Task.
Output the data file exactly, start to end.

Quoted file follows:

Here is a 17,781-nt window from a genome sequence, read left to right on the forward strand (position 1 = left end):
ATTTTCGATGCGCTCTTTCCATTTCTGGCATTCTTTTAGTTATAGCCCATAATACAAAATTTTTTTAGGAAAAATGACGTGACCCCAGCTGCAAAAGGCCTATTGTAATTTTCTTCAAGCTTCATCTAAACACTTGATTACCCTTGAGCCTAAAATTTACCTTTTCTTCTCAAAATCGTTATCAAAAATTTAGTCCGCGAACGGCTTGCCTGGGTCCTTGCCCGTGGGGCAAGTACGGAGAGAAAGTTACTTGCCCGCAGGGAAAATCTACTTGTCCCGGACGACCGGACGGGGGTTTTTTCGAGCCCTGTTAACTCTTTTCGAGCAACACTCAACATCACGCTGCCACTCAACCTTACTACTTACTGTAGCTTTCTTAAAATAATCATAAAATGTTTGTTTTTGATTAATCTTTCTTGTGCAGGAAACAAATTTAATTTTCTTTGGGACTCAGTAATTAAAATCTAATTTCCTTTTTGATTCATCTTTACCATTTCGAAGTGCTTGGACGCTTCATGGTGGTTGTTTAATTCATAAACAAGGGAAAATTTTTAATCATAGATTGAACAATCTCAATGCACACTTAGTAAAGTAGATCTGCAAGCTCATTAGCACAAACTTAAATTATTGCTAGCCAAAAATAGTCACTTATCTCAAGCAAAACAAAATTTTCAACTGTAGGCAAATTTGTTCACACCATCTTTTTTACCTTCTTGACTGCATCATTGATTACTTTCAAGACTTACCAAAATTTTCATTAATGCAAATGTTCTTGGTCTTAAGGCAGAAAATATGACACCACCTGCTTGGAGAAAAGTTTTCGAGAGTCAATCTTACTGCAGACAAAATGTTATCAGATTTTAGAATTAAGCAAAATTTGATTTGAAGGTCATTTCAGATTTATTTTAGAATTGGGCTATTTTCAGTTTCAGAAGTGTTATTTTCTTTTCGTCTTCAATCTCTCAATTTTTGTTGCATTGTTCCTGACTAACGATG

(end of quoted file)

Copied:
Here is a 17,781-nt window from a genome sequence, read left to right on the forward strand (position 1 = left end):
ATTTTCGATGCGCTCTTTCCATTTCTGGCATTCTTTTAGTTATAGCCCATAATACAAAATTTTTTTAGGAAAAATGACGTGACCCCAGCTGCAAAAGGCCTATTGTAATTTTCTTCAAGCTTCATCTAAACACTTGATTACCCTTGAGCCTAAAATTTACCTTTTCTTCTCAAAATCGTTATCAAAAATTTAGTCCGCGAACGGCTTGCCTGGGTCCTTGCCCGTGGGGCAAGTACGGAGAGAAAGTTACTTGCCCGCAGGGAAAATCTACTTGTCCCGGACGACCGGACGGGGGTTTTTTCGAGCCCTGTTAACTCTTTTCGAGCAACACTCAACATCACGCTGCCACTCAACCTTACTACTTACTGTAGCTTTCTTAAAATAATCATAAAATGTTTGTTTTTGATTAATCTTTCTTGTGCAGGAAACAAATTTAATTTTCTTTGGGACTCAGTAATTAAAATCTAATTTCCTTTTTGATTCATCTTTACCATTTCGAAGTGCTTGGACGCTTCATGGTGGTTGTTTAATTCATAAACAAGGGAAAATTTTTAATCATAGATTGAACAATCTCAATGCACACTTAGTAAAGTAGATCTGCAAGCTCATTAGCACAAACTTAAATTATTGCTAGCCAAAAATAGTCACTTATCTCAAGCAAAACAAAATTTTCAACTGTAGGCAAATTTGTTCACACCATCTTTTTTACCTTCTTGACTGCATCATTGATTACTTTCAAGACTTACCAAAATTTTCATTAATGCAAATGTTCTTGGTCTTAAGGCAGAAAATATGACACCACCTGCTTGGAGAAAAGTTTTCGAGAGTCAATCTTACTGCAGACAAAATGTTATCAGATTTTAGAATTAAGCAAAATTTGATTTGAAGGTCATTTCAGATTTATTTTAGAATTGGGCTATTTTCAGTTTCAGAAGTGTTATTTTCTTTTCGTCTTCAATCTCTCAATTTTTGTTGCATTGTTCCTGACTAACGATG